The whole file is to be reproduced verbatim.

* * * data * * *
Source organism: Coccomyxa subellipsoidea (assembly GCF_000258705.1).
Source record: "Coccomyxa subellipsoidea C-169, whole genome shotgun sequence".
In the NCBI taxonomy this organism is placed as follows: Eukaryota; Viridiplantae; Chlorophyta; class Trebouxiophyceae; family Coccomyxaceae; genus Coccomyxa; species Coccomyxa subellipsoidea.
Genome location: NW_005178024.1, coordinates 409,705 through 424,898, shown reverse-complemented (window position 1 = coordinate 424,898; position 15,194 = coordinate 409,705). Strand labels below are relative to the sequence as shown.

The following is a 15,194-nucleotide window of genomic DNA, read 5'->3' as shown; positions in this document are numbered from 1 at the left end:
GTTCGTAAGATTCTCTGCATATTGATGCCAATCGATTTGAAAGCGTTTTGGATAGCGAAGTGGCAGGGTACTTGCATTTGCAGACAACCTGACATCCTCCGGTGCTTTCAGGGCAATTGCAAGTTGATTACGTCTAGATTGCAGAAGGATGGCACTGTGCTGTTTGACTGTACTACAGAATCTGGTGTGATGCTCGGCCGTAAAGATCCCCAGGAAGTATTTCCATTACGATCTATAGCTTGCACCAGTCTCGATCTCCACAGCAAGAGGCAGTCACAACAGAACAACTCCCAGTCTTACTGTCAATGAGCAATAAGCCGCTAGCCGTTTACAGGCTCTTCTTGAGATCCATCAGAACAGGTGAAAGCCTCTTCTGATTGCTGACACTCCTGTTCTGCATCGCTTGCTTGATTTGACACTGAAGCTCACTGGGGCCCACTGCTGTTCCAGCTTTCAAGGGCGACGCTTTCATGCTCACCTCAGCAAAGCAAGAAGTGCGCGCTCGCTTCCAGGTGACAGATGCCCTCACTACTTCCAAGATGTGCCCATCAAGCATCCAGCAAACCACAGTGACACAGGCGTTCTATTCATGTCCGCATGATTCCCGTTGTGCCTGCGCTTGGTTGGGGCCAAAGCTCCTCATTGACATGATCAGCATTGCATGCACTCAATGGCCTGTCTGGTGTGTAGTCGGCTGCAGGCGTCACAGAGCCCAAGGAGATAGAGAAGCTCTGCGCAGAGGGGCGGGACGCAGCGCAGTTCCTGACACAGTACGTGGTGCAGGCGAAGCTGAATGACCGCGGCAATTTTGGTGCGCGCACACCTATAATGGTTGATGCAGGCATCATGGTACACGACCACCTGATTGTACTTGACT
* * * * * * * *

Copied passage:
Source organism: Coccomyxa subellipsoidea (assembly GCF_000258705.1).
Source record: "Coccomyxa subellipsoidea C-169, whole genome shotgun sequence".
In the NCBI taxonomy this organism is placed as follows: Eukaryota; Viridiplantae; Chlorophyta; class Trebouxiophyceae; family Coccomyxaceae; genus Coccomyxa; species Coccomyxa subellipsoidea.
Genome location: NW_005178024.1, coordinates 409,705 through 424,898, shown reverse-complemented (window position 1 = coordinate 424,898; position 15,194 = coordinate 409,705). Strand labels below are relative to the sequence as shown.

The following is a 15,194-nucleotide window of genomic DNA, read 5'->3' as shown; positions in this document are numbered from 1 at the left end:
GTTCGTAAGATTCTCTGCATATTGATGCCAATCGATTTGAAAGCGTTTTGGATAGCGAAGTGGCAGGGTACTTGCATTTGCAGACAACCTGACATCCTCCGGTGCTTTCAGGGCAATTGCAAGTTGATTACGTCTAGATTGCAGAAGGATGGCACTGTGCTGTTTGACTGTACTACAGAATCTGGTGTGATGCTCGGCCGTAAAGATCCCCAGGAAGTATTTCCATTACGATCTATAGCTTGCACCAGTCTCGATCTCCACAGCAAGAGGCAGTCACAACAGAACAACTCCCAGTCTTACTGTCAATGAGCAATAAGCCGCTAGCCGTTTACAGGCTCTTCTTGAGATCCATCAGAACAGGTGAAAGCCTCTTCTGATTGCTGACACTCCTGTTCTGCATCGCTTGCTTGATTTGACACTGAAGCTCACTGGGGCCCACTGCTGTTCCAGCTTTCAAGGGCGACGCTTTCATGCTCACCTCAGCAAAGCAAGAAGTGCGCGCTCGCTTCCAGGTGACAGATGCCCTCACTACTTCCAAGATGTGCCCATCAAGCATCCAGCAAACCACAGTGACACAGGCGTTCTATTCATGTCCGCATGATTCCCGTTGTGCCTGCGCTTGGTTGGGGCCAAAGCTCCTCATTGACATGATCAGCATTGCATGCACTCAATGGCCTGTCTGGTGTGTAGTCGGCTGCAGGCGTCACAGAGCCCAAGGAGATAGAGAAGCTCTGCGCAGAGGGGCGGGACGCAGCGCAGTTCCTGACACAGTACGTGGTGCAGGCGAAGCTGAATGACCGCGGCAATTTTGGTGCGCGCACACCTATAATGGTTGATGCAGGCATCATGGTACACGACCACCTGATTGTACTTGACT